What happened to the French Socialist Party?

On May 7, 2012, François Hollande narrowly defeated incumbent President Nicolas Sarkozy, ending 17 years of conservative presidencies in France. A month after its victory, the center-left Dutch Socialist Party (PS) and its allies won an absolute majority in both houses of parliament. The stage seemed set for the PS to reshape France. Ten years later, those days seem remarkably distant.

The PS now only holds 25 seats out of 577 in the French National Assembly. Anne Hidalgo, mayor of Paris and PS presidential candidate, is struggling to do better than the small communist parties; a poll placed her in eleventh place. How did it happen?

Like many stories of center-left decline, that of the PS can be traced to its adoption of right-wing policies, its appointment of unpopular leaders, the loss of part of its base to the far right and factionalism. Any one of them could have been enough to bring defeat in 2017; all at once decimated the party.

First, a little background. Like the UK, France has no proportional representation; MPs and the president are elected in a two-round system, with only the top few candidates standing in the second round.

This two-round system has left the PS on the sidelines more than once, but in 2012 it triumphed. However, the millions of voters who had elected them were quickly disillusioned. Hollande, elected on a tax-the-rich and union-support platform, pursued multiple labor reforms that weakened unions, increased workers’ pension contributions and made it easier for companies to lay off workers – reforms to which his own base and the Public.

“[Hollande] is supposed to be on the left,” a disillusioned trade unionist told the Financial Times. He was not the only one: barely halfway through Hollande’s mandate, the PS had fallen to third place in the European elections; only 53% of voters in Holland supported his party in these elections.

This alienation from the PS base had disastrous consequences: in 2017, the voters of Hollande 2012 supported the leftist Jean-Luc Mélenchon more (24%) than Hollande’s own party (15%).

Yet it was not simply the political choices of the PS that alienated their voters; their choice of president also massively hurt their popularity. Hollande saw his approval ratings decline dramatically during his presidency; at the end of 2016, only 4% of voters approved of him, which made him less popular in France than Vladimir Putin.

It was the result not only of Hollande’s controversial policies but of his spicy catches. In 2016, a book by two French journalists titled A President Shouldn’t Say That revealed a series of quotes from Hollande in which he suggested that the French justice system was full of “cowards” and that footballers needed to “strengthen their brain”, that Sarkozy was a “rude mini-De Gaulle” and a “Duracell rabbit” and the Green party a “cynical pain in the ass”. Hollande even insulted his own ministers.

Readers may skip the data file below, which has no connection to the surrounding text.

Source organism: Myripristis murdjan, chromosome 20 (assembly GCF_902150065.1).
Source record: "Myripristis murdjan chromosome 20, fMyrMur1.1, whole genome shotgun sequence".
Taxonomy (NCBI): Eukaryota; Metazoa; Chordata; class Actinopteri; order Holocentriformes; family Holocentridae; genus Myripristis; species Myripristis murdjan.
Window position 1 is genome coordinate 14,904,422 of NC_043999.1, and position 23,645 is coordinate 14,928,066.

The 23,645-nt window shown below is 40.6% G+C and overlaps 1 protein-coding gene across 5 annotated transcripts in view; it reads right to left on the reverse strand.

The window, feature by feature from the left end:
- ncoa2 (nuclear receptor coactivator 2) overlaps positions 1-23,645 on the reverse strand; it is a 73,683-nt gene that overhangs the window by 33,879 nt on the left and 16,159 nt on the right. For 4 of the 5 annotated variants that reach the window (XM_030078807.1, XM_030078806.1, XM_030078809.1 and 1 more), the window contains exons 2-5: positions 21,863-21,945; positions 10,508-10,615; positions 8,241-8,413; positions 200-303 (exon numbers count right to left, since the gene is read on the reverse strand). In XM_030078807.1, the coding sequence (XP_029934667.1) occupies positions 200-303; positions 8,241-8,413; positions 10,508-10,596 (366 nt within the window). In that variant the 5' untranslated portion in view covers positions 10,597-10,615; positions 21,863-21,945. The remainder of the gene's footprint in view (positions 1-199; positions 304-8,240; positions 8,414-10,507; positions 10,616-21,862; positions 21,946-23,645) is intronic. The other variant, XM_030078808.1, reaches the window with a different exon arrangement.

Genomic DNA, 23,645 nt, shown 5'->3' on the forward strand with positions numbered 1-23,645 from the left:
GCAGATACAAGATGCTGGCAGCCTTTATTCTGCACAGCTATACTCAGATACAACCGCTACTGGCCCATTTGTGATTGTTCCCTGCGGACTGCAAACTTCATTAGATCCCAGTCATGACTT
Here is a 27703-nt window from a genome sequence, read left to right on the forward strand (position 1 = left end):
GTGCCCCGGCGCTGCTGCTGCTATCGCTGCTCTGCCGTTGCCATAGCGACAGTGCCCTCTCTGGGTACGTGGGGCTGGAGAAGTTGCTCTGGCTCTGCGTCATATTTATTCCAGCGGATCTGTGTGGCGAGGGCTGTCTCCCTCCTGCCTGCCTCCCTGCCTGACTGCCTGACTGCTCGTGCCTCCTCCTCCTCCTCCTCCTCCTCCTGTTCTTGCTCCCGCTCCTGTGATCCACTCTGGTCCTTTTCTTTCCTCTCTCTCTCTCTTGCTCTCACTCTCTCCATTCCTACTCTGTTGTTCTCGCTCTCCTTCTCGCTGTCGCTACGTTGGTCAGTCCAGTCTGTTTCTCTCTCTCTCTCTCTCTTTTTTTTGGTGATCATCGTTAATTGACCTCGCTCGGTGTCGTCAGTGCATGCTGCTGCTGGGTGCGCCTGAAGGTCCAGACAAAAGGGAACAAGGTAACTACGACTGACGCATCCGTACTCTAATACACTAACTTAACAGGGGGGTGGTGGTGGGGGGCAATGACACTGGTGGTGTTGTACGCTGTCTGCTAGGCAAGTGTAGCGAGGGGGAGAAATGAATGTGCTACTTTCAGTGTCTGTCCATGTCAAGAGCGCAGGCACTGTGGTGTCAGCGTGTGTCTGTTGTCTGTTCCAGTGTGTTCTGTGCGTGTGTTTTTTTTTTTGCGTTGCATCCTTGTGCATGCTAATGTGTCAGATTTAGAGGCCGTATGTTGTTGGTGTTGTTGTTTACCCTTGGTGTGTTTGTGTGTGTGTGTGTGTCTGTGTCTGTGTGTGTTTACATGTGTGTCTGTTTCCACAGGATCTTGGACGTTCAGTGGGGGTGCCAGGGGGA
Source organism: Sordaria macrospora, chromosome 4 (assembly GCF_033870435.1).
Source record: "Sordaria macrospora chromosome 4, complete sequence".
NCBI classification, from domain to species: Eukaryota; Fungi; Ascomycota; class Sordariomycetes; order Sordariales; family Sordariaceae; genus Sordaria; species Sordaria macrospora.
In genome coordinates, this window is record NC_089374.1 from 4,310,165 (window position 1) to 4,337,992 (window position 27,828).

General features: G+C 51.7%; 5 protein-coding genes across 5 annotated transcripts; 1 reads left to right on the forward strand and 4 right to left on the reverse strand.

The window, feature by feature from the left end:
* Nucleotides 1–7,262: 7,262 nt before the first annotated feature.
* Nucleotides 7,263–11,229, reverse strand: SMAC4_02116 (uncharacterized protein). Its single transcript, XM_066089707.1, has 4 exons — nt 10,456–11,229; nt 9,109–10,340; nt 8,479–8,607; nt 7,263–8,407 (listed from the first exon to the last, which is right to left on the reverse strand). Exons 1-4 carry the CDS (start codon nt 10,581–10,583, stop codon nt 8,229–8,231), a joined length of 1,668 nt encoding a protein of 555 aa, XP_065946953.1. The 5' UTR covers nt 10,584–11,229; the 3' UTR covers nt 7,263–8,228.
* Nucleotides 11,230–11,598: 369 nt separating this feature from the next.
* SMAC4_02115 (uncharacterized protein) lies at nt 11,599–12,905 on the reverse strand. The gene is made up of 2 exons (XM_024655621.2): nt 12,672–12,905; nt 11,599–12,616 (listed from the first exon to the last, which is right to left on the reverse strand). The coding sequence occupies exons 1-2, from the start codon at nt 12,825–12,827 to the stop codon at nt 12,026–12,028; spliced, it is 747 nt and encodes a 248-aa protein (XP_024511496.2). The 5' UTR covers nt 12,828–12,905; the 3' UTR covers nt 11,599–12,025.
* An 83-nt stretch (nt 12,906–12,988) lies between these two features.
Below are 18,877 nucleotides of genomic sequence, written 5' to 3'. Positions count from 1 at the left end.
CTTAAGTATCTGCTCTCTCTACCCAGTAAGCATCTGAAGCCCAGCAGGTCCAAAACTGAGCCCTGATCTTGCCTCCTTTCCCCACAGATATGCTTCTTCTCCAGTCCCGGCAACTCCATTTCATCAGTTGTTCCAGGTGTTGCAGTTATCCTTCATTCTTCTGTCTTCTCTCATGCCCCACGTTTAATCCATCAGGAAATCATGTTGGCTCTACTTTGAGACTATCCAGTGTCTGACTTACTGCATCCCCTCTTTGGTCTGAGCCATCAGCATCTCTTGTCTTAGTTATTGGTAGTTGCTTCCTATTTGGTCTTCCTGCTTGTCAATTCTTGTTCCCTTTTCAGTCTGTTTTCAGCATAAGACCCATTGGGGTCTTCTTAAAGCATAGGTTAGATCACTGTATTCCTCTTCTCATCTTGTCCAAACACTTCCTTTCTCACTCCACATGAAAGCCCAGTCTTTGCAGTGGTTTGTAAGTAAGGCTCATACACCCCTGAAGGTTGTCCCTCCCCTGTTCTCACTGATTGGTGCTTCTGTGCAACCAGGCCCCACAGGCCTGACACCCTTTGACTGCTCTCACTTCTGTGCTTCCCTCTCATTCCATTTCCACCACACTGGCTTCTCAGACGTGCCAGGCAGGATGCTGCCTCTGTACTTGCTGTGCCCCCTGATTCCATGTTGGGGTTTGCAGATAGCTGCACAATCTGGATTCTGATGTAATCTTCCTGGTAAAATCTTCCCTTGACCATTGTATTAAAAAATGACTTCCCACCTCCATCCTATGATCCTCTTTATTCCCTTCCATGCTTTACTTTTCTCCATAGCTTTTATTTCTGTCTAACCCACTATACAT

Although Hollande ultimately chose not to run again, the damage was done. Some moved to left-wing parties, but others went in the opposite direction: the far-right National Front (FN) emerged under President Hollande, its growth attributed to economic decline, the effects of globalization, opposition to immigration and the rise of Islamophobia.

Not only did the PS do little to address these problems, it exacerbated them. Under Hollande, unemployment soared to 10%, while the president declared his country had “a problem with Islam” and refused to repeal the burqa ban imposed by his predecessor. As expected, the PS’s refusal to oppose Islamophobia has not weakened the far right: support for FN candidate Marine Le Pen among workers has fallen from 25% in 2012 to 39% in 2017.

The ultimate cause of the PS’s collapse was a damaging split in the party precipitated by Emmanuel Macron’s decision to mount an independent presidential bid. Macron, a centrist who had served in Hollande’s cabinet, refused to take part in the PS primary and instead ran under the banner of his own party, En Marche.

Several senior PS officials have backed Macron against PS candidate Benoit Hamon, including former prime minister Manuel Valls, Lyon mayor Gérard Collomb, former Paris mayor Bertrand Delanoë and several MPs. Most PS voters followed them: 47% of those who voted for Hollande in 2012 went on to vote for Macron in the first round in 2017. Only 15% voted for Hamon.

All of these factors – a disillusioned base, a deeply unpopular incumbent, a resurgent far-right and a divided party – combined to give the PS their worst ever result. Five years later, the party has yet to recover. In the 2019 European elections, it fell further; ahead of the 2022 race, the party seriously considered not running due to a lack of funds.

The PS is unlikely to disappear in the immediate future; the nature of the French two-round system and the tendency of parties to form alliances means that they are likely to retain a medium-sized group of MPs. But the collapse of the PS remains a cautionary tale for centre-left parties. Alienating your base, pushing right-wing policies and failing to challenge far-right rhetoric can have disastrous consequences – and a divided party will not succeed.

El Folan is the founder of Statistics for lefties and columnist for Novara Media.

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